Brighter side of Dhaka

April 10, 2009

lim-wei-cheanBy Lim Wei Chean
Staff Reporter The Straits Times (Singapore) Thu, Apr 09, 2009

 

The truck coming from the opposite direction was turning left just as our rickshaw wallah swung right. Both were headed for the same one-lane street and neither was prepared to stop.

I thought we were going to die. There was no way our flimsy rickshaw could survive a head-on collision with the big vehicle.

Screeeeech! The rickshaw wallah braked. The lorry trundled on. And we all survived.

Such heart-stopping moments took place daily in Dhaka, the capital of Bangladesh. Eventually, we got used to it……….

For the intrepid traveller, the destination has so much to offer for very little moolah. For $2,500, inclusive of flights, my fiance and I had an 18-day trip last December. …

 

No visit to Bangladesh is complete without experiencing Dhaka. To describe the traffic there, resulting from a population of more than 12 million, as hectic is to put it mildly.

…..As tourists, we stuck out like sore thumbs and were stopped every few steps by curious and friendly locals itching to ask: “What country you from?”

They found us such an interesting display that we were surrounded wherever we went, be it walking in the streets or visiting the attractions.

Most of the main sights in the capital are loosely clustered in Old Dhaka. …..

Another attraction is the Ahsan Manzil Museum, formerly a palace of the Nawab (ruler) of Dhaka. It is painted a delightful shade of pink and has gargoyles hanging off its roof.

It was at these places that we caught a glimpse of how the locals led their lives. The attractions that we visited were mainly filled with local families there for a picnic or young couples tucked in nooks and crannies holding hands and whispering sweet nothings to each other. It was eye-opening to see the young lovers acting this way in a conservative society where arranged marriages were still the norm.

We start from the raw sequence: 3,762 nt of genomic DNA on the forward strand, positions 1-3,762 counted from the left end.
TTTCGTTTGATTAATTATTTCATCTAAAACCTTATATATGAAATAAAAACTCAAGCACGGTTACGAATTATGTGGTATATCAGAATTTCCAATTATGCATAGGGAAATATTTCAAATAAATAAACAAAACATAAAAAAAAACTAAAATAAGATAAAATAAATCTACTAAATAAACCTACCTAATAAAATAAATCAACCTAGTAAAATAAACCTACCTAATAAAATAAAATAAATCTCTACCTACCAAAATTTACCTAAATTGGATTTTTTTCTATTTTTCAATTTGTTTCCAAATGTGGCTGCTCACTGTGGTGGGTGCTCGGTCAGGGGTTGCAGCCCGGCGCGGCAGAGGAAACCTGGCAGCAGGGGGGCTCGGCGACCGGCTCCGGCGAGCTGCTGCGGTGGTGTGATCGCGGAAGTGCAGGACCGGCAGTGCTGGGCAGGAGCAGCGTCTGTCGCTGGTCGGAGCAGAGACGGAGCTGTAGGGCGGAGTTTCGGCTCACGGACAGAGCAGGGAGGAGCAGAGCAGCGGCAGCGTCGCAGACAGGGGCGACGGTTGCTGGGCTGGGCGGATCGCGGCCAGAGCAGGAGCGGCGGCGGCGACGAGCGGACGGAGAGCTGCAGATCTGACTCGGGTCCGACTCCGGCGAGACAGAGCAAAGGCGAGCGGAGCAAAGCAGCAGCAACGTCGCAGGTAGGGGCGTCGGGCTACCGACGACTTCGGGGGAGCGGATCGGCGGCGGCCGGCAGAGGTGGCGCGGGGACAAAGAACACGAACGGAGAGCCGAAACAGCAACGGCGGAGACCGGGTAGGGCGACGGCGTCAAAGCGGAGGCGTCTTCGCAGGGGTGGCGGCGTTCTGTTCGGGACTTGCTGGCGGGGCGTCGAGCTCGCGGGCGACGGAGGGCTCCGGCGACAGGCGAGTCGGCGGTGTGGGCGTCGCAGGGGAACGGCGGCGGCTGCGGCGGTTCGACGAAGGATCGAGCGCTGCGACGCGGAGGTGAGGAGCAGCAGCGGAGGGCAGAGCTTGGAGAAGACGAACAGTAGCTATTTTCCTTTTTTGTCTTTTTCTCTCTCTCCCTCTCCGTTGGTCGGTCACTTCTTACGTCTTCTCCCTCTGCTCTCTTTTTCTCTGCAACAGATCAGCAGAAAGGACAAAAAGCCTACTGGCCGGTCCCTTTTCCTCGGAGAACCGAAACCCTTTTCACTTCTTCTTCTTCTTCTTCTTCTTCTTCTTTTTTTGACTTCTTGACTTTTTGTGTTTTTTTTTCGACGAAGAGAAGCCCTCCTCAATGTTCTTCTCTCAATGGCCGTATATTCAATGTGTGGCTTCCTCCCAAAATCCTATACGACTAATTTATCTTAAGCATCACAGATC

Tourists were rare creatures. We encountered no more than 10 during our entire trip. As foreigners, we paid 100 taka for entry into museums and historical sites while locals pay only 20 taka……..

 

To do and not to do…..
Do use ear plugs to shut out the cacophony of traffic noises, especially in Old Dhaka.
Don’t get offended if locals stare at you as if you were an alien from Mars. Foreigners or tourists are not often seen here.

 

With a big d’oh-noh-baad (thank you in Bangladeshi), we bade adieu to this lovely country with chaotic traffic but wonderfully hospitable people.

weichean@sph.com.sg

One Response to “Brighter side of Dhaka”

  1. ashique Says:

    If you want to see the beauty of Bangladesh, go to the countryside. Dhaka, about which even the Bangladeshis agree that it is dirty and messy.

    But I have visited India, Nepal, Saudi Arabia, China and South Korea, but believe me, Bangladesh’s natural beauty is simply fabulous!


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